NASWA Journal Columns · Technical Topics, June 1999

Joe Buch, N2JB • P.O. Box 1552 • Ocean View, DE 19970-01552 joseph.buch◊

Technical Topics, June 1999

Digital Shortwave Update

The quest for a digital shortwave broadcast standard grinds steadily forward. The Digital Radio Mundial (DRM) steering group met recently. The VOA was there and Dr. Kim Andrew Elliott presented a synopsis on Communications World on April 24, 1999. Here is what was said. (The following is an approximate transcript from the RealAudio archive file.)

Elliott: Don Messer is Chief of the VOA Office of Engineering, Spectrum Management Division. He was one of VOA’s delegates at a DRM steering group meeting, held in Las Vegas just before the annual convention of the National Association of Broadcasters. Don told me that some progress was made at that meeting towards the development of a digital shortwave standard.

Messer: Oh yeah Kim, there was quite a bit of this. Not so much at the meeting itself, where some decisions were made, but during the past couple of months we have completed some laboratory tests on different system components to get to digital shortwave as fast as possible. And we made a big decision about a month ago on what that system should look like. In other words, as a result of these laboratory tests, those were discussed at the steering board meeting and approved. You have to understand that this is a process where you do the work and then the steering board has to approve it. At the Las Vegas meeting itself, basically we rubber stamped things that were decided about a month ago. In addition we set up a schedule for testing of the new system.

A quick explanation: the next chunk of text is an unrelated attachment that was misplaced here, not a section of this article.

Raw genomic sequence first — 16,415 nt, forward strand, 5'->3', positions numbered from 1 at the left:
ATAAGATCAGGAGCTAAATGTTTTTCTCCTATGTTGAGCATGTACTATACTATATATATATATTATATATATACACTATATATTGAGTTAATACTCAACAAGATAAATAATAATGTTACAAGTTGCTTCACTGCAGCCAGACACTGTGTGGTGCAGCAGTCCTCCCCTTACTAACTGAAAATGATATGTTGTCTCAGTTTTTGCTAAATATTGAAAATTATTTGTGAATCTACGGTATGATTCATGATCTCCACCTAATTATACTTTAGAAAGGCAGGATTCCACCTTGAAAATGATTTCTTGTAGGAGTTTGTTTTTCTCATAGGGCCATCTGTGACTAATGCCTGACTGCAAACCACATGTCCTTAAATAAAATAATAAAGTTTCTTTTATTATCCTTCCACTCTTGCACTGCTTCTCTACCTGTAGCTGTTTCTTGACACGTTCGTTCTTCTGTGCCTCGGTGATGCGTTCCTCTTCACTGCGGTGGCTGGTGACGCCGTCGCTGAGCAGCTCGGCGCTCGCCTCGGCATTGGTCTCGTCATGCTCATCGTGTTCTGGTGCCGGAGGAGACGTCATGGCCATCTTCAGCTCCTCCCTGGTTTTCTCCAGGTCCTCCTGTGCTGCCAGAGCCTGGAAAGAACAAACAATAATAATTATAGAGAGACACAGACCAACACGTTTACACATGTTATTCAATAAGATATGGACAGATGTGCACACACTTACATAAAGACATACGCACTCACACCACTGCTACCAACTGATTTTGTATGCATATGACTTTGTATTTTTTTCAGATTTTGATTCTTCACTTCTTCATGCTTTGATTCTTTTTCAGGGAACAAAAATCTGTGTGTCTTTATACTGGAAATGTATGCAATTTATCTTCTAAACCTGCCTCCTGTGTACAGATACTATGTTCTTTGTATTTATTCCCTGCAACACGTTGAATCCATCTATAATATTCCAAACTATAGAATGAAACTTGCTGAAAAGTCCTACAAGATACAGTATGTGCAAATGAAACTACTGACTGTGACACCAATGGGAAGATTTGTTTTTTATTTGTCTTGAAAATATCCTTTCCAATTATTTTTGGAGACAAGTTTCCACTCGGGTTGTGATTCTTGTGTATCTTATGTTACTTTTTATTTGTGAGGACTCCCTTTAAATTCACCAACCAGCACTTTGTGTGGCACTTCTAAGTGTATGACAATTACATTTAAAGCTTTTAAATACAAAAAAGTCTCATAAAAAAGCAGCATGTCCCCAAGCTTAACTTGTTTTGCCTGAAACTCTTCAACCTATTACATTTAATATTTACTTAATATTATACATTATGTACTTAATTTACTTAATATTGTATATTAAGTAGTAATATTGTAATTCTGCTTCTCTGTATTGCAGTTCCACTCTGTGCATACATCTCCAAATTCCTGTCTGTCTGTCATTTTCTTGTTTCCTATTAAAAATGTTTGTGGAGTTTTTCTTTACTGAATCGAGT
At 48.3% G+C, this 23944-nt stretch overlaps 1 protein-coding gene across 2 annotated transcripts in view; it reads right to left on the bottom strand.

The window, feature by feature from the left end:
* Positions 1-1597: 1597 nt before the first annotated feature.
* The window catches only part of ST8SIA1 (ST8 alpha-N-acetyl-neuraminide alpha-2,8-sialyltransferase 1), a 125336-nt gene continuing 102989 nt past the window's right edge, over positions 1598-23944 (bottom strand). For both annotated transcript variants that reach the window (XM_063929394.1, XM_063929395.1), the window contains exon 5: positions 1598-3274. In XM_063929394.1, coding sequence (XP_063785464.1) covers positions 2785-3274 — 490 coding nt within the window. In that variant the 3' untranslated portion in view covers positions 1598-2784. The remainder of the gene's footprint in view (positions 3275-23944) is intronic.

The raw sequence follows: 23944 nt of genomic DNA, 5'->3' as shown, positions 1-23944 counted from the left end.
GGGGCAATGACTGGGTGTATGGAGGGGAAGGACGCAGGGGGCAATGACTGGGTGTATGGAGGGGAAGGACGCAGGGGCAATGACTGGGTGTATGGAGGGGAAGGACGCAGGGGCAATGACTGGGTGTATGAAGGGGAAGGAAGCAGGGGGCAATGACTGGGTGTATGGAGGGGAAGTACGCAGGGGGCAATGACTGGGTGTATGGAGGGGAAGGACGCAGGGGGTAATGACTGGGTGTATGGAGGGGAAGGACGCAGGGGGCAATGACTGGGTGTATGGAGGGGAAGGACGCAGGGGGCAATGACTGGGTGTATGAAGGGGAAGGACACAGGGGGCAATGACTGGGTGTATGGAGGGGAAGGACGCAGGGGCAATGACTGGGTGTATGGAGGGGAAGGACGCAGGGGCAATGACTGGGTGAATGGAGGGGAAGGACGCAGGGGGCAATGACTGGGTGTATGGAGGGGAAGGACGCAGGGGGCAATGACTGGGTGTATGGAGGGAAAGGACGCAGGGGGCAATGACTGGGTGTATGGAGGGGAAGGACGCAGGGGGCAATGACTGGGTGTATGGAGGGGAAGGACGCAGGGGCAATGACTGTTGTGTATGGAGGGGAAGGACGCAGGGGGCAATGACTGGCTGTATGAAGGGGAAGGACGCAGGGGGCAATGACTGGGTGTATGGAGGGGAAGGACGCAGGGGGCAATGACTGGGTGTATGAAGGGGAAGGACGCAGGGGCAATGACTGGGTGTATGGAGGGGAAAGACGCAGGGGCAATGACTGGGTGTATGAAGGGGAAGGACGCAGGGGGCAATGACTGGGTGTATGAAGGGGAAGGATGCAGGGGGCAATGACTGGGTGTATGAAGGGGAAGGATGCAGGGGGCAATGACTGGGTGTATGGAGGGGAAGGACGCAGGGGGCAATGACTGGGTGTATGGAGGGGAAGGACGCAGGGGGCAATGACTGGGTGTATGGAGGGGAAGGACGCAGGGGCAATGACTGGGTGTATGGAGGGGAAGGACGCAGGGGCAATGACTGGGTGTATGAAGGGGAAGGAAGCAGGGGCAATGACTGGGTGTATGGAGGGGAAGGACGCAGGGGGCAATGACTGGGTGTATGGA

Elliott: So the system you are envisioning, is it moving towards one that is dedicated or one that combines analog and digital on the same or adjacent channels?

Messer: The final consumer product digital radio will have both the ability to receive standard double sideband AM and whatever the digital system is that turns out to be. That means you would still be able to tune in on analog programs if you choose to. The digital system itself is most likely to be a pure digital system contained within the ordinary 10 kHz channels. That’s one of the big things we are trying to do–to make sure we can get better signals, higher quality, higher reliability still within the same 10 kHz channels. The results of our laboratory tests indicate that the best way to do that is to have a single dedicated digital channel 10 kHz wide not encumbered with anything else. This is not like the development going on in the US of In Band On Channel (IBOC) systems.